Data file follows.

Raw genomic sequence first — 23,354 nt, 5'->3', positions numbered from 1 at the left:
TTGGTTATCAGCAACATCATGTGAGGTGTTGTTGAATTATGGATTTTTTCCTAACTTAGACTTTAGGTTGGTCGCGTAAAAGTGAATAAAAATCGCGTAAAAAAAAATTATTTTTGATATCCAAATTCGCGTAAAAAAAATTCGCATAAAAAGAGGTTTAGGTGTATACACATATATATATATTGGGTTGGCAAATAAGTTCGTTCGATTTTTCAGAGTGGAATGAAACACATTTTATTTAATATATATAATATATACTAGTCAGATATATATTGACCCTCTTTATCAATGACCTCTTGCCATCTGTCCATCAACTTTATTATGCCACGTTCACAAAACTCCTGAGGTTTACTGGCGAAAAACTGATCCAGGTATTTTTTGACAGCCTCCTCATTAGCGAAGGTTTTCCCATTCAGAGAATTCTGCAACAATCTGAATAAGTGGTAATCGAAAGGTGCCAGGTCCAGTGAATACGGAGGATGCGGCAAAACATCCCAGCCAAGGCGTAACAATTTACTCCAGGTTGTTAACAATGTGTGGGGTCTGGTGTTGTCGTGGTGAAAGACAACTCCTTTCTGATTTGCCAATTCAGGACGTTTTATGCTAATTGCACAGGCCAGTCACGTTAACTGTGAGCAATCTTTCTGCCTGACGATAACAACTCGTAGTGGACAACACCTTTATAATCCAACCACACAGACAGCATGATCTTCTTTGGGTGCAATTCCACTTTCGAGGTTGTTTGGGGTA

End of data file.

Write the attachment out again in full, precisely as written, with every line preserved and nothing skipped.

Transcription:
Raw genomic sequence first — 23,354 nt, 5'->3', positions numbered from 1 at the left:
TTGGTTATCAGCAACATCATGTGAGGTGTTGTTGAATTATGGATTTTTTCCTAACTTAGACTTTAGGTTGGTCGCGTAAAAGTGAATAAAAATCGCGTAAAAAAAAATTATTTTTGATATCCAAATTCGCGTAAAAAAAATTCGCATAAAAAGAGGTTTAGGTGTATACACATATATATATATTGGGTTGGCAAATAAGTTCGTTCGATTTTTCAGAGTGGAATGAAACACATTTTATTTAATATATATAATATATACTAGTCAGATATATATTGACCCTCTTTATCAATGACCTCTTGCCATCTGTCCATCAACTTTATTATGCCACGTTCACAAAACTCCTGAGGTTTACTGGCGAAAAACTGATCCAGGTATTTTTTGACAGCCTCCTCATTAGCGAAGGTTTTCCCATTCAGAGAATTCTGCAACAATCTGAATAAGTGGTAATCGAAAGGTGCCAGGTCCAGTGAATACGGAGGATGCGGCAAAACATCCCAGCCAAGGCGTAACAATTTACTCCAGGTTGTTAACAATGTGTGGGGTCTGGTGTTGTCGTGGTGAAAGACAACTCCTTTCTGATTTGCCAATTCAGGACGTTTTATGCTAATTGCACAGGCCAGTCACGTTAACTGTGAGCAATCTTTCTGCCTGACGATAACAACTCGTAGTGGACAACACCTTTATAATCCAACCACACAGACAGCATGATCTTCTTTGGGTGCAATTCCACTTTCGAGGTTGTTTGGGGTA